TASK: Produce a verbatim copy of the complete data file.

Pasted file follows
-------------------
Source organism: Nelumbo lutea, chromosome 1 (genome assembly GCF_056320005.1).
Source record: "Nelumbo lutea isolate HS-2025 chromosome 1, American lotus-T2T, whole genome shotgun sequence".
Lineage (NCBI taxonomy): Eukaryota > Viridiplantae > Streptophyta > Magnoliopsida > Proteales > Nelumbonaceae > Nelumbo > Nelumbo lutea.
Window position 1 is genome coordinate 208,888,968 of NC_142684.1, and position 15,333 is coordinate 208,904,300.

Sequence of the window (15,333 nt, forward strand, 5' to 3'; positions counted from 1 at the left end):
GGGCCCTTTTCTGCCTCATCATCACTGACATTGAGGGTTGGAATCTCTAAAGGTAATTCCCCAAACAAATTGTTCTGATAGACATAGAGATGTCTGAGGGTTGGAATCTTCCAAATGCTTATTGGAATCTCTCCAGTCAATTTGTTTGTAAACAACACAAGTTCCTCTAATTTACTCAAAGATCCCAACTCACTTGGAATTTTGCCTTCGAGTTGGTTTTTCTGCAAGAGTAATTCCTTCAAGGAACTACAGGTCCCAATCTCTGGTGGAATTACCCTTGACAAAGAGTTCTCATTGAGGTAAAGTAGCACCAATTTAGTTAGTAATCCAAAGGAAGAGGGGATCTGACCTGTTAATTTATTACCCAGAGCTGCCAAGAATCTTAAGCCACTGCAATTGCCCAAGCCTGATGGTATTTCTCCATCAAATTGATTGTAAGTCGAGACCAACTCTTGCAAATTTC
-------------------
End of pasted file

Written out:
Source organism: Nelumbo lutea, chromosome 1 (genome assembly GCF_056320005.1).
Source record: "Nelumbo lutea isolate HS-2025 chromosome 1, American lotus-T2T, whole genome shotgun sequence".
Lineage (NCBI taxonomy): Eukaryota > Viridiplantae > Streptophyta > Magnoliopsida > Proteales > Nelumbonaceae > Nelumbo > Nelumbo lutea.
Window position 1 is genome coordinate 208,888,968 of NC_142684.1, and position 15,333 is coordinate 208,904,300.

Sequence of the window (15,333 nt, forward strand, 5' to 3'; positions counted from 1 at the left end):
GGGCCCTTTTCTGCCTCATCATCACTGACATTGAGGGTTGGAATCTCTAAAGGTAATTCCCCAAACAAATTGTTCTGATAGACATAGAGATGTCTGAGGGTTGGAATCTTCCAAATGCTTATTGGAATCTCTCCAGTCAATTTGTTTGTAAACAACACAAGTTCCTCTAATTTACTCAAAGATCCCAACTCACTTGGAATTTTGCCTTCGAGTTGGTTTTTCTGCAAGAGTAATTCCTTCAAGGAACTACAGGTCCCAATCTCTGGTGGAATTACCCTTGACAAAGAGTTCTCATTGAGGTAAAGTAGCACCAATTTAGTTAGTAATCCAAAGGAAGAGGGGATCTGACCTGTTAATTTATTACCCAGAGCTGCCAAGAATCTTAAGCCACTGCAATTGCCCAAGCCTGATGGTATTTCTCCATCAAATTGATTGTAAGTCGAGACCAACTCTTGCAAATTTC